Light up your life at the Surrey Museum

Hannah Gill

Brighten up a dull November day with trip to the Surrey Museum, where a new exhibit offers plenty of fascinating – and fun – ways to explore our relationship with light.

Lighting up Your Life, on display to Dec. 23, looks at light in every form, from the use of candle power and oil lanterns to flood lights and laser beams.

Interactive displays give kids and adults hands-on ways to discover more about how humans, and even animals, use light.

Ride an exercise bike to see how fast you have to pedal to power a light bulb, or arrange a set of prisms to turn a beam of white light into a multi-coloured rainbow, or spectrum.

Use tiny mirrors to bounce a red laser beam onto a Sphinx figurine – not as simple as it appears.

No exhibit about light would be complete without the electric light bulb, erroneously said to have been created by inventor Thomas Edison. Turns out, Edison invented the first cost effective, long-lived light bulb, merely improving a technology invented by Humphrey Davy in 1809.

The latest in light bulb technology is given its due, too. Compare LED technology with low-watt fluorescents, and gape in awe at the true size of street and traffic lights brought down to street level.

One of the original bridge lights from Vancouver’s Burrard Bridge is on display, as is a decorative street lamp from Chinatown, complete with a snarling dragon on the top.

The first public street to use gas lamps was Pall Mall in London in 1814. Two years later, they appeared in Baltimore. But it wasn’t until 1837 that Montreal unveiled its first gas street lamps.

By the end of the 19th Century, most major cities were outfitted with gas street lamps – just as electric lights were already becoming popular.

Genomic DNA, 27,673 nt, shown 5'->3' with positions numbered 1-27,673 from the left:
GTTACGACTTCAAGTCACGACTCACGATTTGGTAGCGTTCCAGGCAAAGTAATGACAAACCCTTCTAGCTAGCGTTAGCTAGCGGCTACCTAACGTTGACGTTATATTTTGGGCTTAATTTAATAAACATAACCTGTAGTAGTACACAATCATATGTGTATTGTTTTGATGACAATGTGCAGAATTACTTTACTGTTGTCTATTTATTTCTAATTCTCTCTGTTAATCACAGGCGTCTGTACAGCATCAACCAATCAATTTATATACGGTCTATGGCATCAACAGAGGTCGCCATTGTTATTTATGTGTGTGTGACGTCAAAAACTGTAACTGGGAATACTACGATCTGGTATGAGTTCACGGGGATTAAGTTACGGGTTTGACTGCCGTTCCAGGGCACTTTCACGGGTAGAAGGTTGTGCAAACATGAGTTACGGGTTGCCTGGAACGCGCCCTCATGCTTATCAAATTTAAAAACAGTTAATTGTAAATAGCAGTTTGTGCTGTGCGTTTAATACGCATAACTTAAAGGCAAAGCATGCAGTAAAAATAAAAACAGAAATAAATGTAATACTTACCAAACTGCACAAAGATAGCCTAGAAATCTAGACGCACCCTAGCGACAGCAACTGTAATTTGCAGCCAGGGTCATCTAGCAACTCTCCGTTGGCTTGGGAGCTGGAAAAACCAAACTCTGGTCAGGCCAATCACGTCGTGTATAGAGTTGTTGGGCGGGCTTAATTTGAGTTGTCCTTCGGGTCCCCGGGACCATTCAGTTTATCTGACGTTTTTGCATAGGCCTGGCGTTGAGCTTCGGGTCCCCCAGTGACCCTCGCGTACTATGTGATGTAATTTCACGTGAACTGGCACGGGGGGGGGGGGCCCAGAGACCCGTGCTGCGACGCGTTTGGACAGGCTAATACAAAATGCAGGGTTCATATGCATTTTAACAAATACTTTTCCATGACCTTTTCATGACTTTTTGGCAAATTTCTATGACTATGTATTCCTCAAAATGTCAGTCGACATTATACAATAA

Lighting up Your Life also looks at the use of light in a cultural context – candles and lamps perform important roles in festivals such as Hanukkah and Diwali.

The Surrey Museum is located at 17710 56A Avenue, Surrey. It’s open Tuesdays to Fridays from 9:30 a.m. to 5:30 p.m. and Saturdays from 10 a.m. to 5 p.m. It’s closed Sundays, Mondays and statutory holidays. Admission fees are $5:50 adults, $4 seniors and students, $2.75 children and youth, and free for children under five.

For more information call 604-592-6956 or visit www.surrey.ca/heritage.

Just Posted

Surrey woman knocked down and groped in Guildford, police say

Surrey RCMP are asking the public’s help in identifying the attacker

Bose, Zaklan farmers given Surrey’s inaugural Agriculture Leadership Award

Award winners chosen on basis of achievements and innovation in agriculture

B.C. nurse offering helping hands to displaced in Bangledesh

Kalisse Barwich working with Samaritan’s Purse at a hospital that’s treating Rohingya refugees

Trial underway in marijuana ‘compassion club’ case

Bob Woolsey of Mission says police abused their power in 2015 investigation

‘Pupular’ photo session by Langley boys increasingly profitable for Canuck Place

Chris and Jamie Ruscheinski held the second annual RAD Santa event, raising $4,500 for kids hospice.

VIDEO: Fort Langley marks anniversary of B.C.’s birth

On a rainy day in 1858, B.C. was made an official colony.

Methadone treatment not as effective for mentally ill, homeless: study

SFU study suggests unstable housing makes it hard to stick to treatment regimen

Wet weather expected for much of coastal B.C.

The Weather Network is calling for up to 200mm of rain to fall in some areas of the South Coast and Vancouver Island

B.C. reporter reflects on covering Charles Manson

Charles Manson, leader of a murderous cult, died on Sunday at 83

Port Mann, Golden Ears traffic up since tolls removed: report

City staff report says congestion woes easing on Pattullo Bridge as a result

Convicted child sex offender’s sixth lawyer resigns before sentencing

One time school board candidate Corey Neyrinck case delayed in BC Supreme Court yet again

ICBC overbilling for crash repairs not the problem, dealers say

Collision repair shops reject union claim of inflated costs

TransLink mulls distance-based fares, low-income discounts

Metro Vancouver transit agency launches final phase of fare review

Most Read